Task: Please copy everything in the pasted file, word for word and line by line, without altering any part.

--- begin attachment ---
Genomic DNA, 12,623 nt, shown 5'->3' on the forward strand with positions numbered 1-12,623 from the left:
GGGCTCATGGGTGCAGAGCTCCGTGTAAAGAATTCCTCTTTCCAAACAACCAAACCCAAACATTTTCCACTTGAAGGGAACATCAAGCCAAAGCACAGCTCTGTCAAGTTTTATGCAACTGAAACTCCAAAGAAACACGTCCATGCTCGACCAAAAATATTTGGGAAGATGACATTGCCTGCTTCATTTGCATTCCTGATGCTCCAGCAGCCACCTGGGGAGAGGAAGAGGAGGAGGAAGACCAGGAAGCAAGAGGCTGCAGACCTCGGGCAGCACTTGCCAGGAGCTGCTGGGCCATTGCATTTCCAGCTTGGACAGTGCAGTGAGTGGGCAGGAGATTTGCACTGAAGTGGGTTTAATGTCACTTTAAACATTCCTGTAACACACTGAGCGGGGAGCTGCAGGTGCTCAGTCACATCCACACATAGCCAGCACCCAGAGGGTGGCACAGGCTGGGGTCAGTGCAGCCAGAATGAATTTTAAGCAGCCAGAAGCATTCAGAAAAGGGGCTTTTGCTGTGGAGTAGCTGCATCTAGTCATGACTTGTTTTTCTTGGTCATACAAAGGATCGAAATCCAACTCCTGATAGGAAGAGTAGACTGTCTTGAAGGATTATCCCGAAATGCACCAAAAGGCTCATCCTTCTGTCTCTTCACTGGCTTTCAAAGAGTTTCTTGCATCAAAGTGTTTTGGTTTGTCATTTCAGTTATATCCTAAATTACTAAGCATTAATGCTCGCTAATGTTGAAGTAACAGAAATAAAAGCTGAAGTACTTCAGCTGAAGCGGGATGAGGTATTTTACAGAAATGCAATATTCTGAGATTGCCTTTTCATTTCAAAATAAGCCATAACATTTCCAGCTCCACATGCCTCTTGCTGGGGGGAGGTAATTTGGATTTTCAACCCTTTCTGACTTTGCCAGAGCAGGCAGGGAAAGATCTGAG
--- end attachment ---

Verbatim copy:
Genomic DNA, 12,623 nt, shown 5'->3' on the forward strand with positions numbered 1-12,623 from the left:
GGGCTCATGGGTGCAGAGCTCCGTGTAAAGAATTCCTCTTTCCAAACAACCAAACCCAAACATTTTCCACTTGAAGGGAACATCAAGCCAAAGCACAGCTCTGTCAAGTTTTATGCAACTGAAACTCCAAAGAAACACGTCCATGCTCGACCAAAAATATTTGGGAAGATGACATTGCCTGCTTCATTTGCATTCCTGATGCTCCAGCAGCCACCTGGGGAGAGGAAGAGGAGGAGGAAGACCAGGAAGCAAGAGGCTGCAGACCTCGGGCAGCACTTGCCAGGAGCTGCTGGGCCATTGCATTTCCAGCTTGGACAGTGCAGTGAGTGGGCAGGAGATTTGCACTGAAGTGGGTTTAATGTCACTTTAAACATTCCTGTAACACACTGAGCGGGGAGCTGCAGGTGCTCAGTCACATCCACACATAGCCAGCACCCAGAGGGTGGCACAGGCTGGGGTCAGTGCAGCCAGAATGAATTTTAAGCAGCCAGAAGCATTCAGAAAAGGGGCTTTTGCTGTGGAGTAGCTGCATCTAGTCATGACTTGTTTTTCTTGGTCATACAAAGGATCGAAATCCAACTCCTGATAGGAAGAGTAGACTGTCTTGAAGGATTATCCCGAAATGCACCAAAAGGCTCATCCTTCTGTCTCTTCACTGGCTTTCAAAGAGTTTCTTGCATCAAAGTGTTTTGGTTTGTCATTTCAGTTATATCCTAAATTACTAAGCATTAATGCTCGCTAATGTTGAAGTAACAGAAATAAAAGCTGAAGTACTTCAGCTGAAGCGGGATGAGGTATTTTACAGAAATGCAATATTCTGAGATTGCCTTTTCATTTCAAAATAAGCCATAACATTTCCAGCTCCACATGCCTCTTGCTGGGGGGAGGTAATTTGGATTTTCAACCCTTTCTGACTTTGCCAGAGCAGGCAGGGAAAGATCTGAG